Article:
Valentine’s Day Etiquette Tips

Valentine’s Day was first established during the days of Geoffrey Chaucer in the High Middle Ages when the tradition of courtly love flourished. (See more on the history of Valentine’s Day here:

Now, Valentine’s Day is celebrated in many countries around the world and has become yet another media and product sales frenzy, much the same as celebrating Mother’s Day and Father’s Day. What’s important to me is not to buy into all the hype. Stick to celebrating this day as it was originally intended, to acknowledge the love and affection you have for another.

If you’re not in a relationship – or even if you are — you can also celebrate the day with friends, co-workers and family. Valentine’s Day is no longer reserved for lovers, and it doesn’t matter who initiates the invitation. It’s all about how you extend the invitation and execute the celebration. It’s as my good friend Bob Meyer says, “Good, clean, fun is the best!” Here are some guidelines:

1.  To send a card to a person you hardly know: There is nothing wrong with sending or giving someone a Valentine’s card or even a small gift of friendship on this day. The key is to keep the card and gift light-hearted and not expensive. A simple gesture of friendship without any heavy-duty message shows you care. It would be most inappropriate to use this day to surprise someone to express your innermost feelings about your “secret love.” Ease into it in other ways.

2.  To invite someone out: When you don’t know the person well, or have only dated a few times, do not assume the person will want to see you on this particular day. Approach it subtlety by asking, “Gosh, Valentine’s Day is coming up soon, is this something you enjoy celebrating?” Whether the reply is yes or no, if you choose to ask the person out, do it in a light-hearted and non-threatening manner. Keep in mind this is merely another time to have fun together and nothing more serious.

3.  To celebrate with co-workers: Look upon this day as yet another opportunity to have a party at work. Keep it light, and use all the fun items kids share in schools, like kid’s Valentine’s Day cards and heart-shaped cookies. It can be a great way to build closer friendships among co-workers. A company I know celebrates almost every holiday. On the Friday before Mother’s and Father’s Day, the company holds a special lunch, where all mothers and fathers are invited to bring in family photos and share kid stories.

4.  To celebrate with family: How about sending your parents and grandparents a Valentine’s card? I remember doing it as a kid. Just because you’re an adult doesn’t mean you have to forget showing how much you love and care about them.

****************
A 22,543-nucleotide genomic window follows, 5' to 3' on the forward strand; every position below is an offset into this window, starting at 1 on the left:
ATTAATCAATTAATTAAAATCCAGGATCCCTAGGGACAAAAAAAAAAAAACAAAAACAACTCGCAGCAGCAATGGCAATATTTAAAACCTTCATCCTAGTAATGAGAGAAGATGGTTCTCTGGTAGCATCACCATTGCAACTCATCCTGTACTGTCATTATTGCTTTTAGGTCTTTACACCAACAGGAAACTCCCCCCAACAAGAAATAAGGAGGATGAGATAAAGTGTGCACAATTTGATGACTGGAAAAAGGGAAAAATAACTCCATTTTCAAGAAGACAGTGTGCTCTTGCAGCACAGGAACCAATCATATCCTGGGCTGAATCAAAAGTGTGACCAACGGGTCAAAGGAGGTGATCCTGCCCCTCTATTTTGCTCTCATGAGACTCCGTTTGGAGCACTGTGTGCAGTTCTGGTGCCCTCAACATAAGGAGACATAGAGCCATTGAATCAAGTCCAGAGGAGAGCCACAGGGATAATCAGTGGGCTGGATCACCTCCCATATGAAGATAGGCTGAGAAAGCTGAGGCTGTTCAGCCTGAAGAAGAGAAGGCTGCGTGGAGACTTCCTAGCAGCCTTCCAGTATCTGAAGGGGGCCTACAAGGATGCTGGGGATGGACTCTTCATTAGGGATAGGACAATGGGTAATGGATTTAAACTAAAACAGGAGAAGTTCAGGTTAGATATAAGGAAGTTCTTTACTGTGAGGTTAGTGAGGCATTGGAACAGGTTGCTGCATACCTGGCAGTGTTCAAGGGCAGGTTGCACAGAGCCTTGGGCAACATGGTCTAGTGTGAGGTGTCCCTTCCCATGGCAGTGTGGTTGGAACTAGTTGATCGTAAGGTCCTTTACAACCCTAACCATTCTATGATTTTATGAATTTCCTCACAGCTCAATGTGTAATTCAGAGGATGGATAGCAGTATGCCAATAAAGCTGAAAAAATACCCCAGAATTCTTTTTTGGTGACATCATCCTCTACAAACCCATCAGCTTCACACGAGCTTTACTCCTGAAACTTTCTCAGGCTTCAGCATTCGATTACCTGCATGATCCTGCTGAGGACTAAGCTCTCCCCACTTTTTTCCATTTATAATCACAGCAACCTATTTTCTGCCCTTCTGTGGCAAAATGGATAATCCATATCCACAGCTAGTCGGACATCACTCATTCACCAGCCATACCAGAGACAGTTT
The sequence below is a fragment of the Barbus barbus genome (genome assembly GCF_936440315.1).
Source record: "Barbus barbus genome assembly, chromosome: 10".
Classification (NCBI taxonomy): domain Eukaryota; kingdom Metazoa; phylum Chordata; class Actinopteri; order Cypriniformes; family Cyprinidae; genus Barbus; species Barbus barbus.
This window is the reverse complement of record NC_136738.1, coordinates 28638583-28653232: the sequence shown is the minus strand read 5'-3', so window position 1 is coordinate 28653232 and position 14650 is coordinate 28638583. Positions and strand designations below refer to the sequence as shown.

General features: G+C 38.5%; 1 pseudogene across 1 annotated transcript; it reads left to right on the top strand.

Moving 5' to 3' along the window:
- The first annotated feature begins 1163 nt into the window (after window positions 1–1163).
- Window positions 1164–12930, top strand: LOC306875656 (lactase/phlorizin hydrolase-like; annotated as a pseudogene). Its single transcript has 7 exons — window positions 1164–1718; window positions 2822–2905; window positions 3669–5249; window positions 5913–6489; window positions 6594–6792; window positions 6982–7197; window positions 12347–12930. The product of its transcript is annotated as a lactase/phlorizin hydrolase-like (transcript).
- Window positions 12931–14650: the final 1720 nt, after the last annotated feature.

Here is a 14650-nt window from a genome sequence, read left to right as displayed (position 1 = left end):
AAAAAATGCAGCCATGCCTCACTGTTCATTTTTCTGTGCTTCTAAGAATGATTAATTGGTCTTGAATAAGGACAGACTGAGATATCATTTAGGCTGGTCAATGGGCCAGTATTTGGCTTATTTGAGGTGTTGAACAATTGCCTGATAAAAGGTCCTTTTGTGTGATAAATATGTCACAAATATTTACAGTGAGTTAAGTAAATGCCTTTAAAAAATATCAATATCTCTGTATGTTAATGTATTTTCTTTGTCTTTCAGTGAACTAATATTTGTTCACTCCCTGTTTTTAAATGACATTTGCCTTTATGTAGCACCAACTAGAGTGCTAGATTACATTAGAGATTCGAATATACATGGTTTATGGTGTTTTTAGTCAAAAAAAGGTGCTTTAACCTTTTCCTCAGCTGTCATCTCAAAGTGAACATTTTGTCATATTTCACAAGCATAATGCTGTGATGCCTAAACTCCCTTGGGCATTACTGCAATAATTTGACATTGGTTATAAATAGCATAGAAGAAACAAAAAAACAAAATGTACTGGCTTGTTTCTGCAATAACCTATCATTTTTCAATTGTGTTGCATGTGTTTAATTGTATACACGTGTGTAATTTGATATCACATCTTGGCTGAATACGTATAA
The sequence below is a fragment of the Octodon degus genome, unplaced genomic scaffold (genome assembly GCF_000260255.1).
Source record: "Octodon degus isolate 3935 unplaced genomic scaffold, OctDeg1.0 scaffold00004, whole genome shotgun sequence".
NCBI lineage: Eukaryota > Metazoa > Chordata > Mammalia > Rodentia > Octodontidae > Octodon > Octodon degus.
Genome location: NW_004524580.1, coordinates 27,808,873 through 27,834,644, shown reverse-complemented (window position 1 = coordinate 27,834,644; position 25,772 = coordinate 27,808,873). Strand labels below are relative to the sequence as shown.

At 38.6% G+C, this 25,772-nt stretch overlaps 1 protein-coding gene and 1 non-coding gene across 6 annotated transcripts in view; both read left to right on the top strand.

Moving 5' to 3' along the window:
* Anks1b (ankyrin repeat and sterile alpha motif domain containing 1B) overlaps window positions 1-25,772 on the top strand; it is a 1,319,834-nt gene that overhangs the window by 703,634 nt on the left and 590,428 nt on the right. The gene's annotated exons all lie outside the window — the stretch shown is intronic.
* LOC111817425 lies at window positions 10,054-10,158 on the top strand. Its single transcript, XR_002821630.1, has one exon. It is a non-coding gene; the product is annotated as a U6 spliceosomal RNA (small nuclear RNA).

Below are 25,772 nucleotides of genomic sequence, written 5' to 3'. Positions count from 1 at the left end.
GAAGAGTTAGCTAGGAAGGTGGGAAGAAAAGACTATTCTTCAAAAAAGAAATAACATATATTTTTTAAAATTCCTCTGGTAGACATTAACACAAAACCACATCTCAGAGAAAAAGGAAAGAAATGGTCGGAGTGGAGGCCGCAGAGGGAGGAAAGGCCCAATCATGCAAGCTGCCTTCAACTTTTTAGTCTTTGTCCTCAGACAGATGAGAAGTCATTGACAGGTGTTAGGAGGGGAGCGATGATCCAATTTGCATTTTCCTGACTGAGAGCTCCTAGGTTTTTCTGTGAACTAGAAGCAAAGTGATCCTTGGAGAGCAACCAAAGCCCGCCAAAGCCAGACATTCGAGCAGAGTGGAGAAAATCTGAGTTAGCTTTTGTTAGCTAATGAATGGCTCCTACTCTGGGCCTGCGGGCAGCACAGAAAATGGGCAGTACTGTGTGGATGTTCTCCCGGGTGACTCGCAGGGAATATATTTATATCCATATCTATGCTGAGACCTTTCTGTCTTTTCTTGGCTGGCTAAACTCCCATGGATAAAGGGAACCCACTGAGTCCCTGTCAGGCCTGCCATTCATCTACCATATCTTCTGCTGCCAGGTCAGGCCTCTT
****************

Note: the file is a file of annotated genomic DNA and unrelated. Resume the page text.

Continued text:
5.  To celebrate with someone special:  Steer away from giving a heart-shaped box of chocolates and red roses, unless you know the person well and know for sure the person enjoys them. Find out what the person likes and give something he or she will enjoy. For me, instead of chocolates, I’d love a nicely wrapped package of designer potato chips. A small item for the home or kitchen is fine too. As for what to do, why not simply ask, “What would you enjoy doing?” Perhaps give a few options, such as a light bite and a movie. Inviting the person to your apartment may be too intimate and must be handled carefully to be appropriate. If I had a male friend, I would be concerned about giving the wrong impression by being together on this day alone.  Going out in a group may be the best choice until you choose to become closer friends.

6.  To those “going steady”: This is where Valentine’s Day can be more serious. The etiquette here is to give your counterpart something meaningful you know she or he will enjoy and cherish. It is the time to share words of love and affection and to reaffirm your dedication to the other person. It is not the day for to discuss your relationship and what isn’t working well.

7.  To husbands and wives: Plan a celebration according to both your likes and desires, whether it’s a weekend getaway or something as simple as an intimate dinner for two at home. Ron and I enjoy celebrating almost all holidays by staying home and cooking a great meal together. That’s our idea of fun. Statistics show that married couples who cook together have a greater chance of remaining happily married. I’m glad we both enjoy cooking!

8.  To those who are single: It’s easy to feel left out, so plan something that evening with a group of other single friends so you won’t be home alone, such as an evening of cocktails and dinner. I did this before I was married, and one time our group had a fun gift exchange of small boxes of chocolates. Each person brought a box and we each got one to bring home.

Most of all, however you celebrate the day, do it with full consideration, respect, and honesty. This is what etiquette is all about.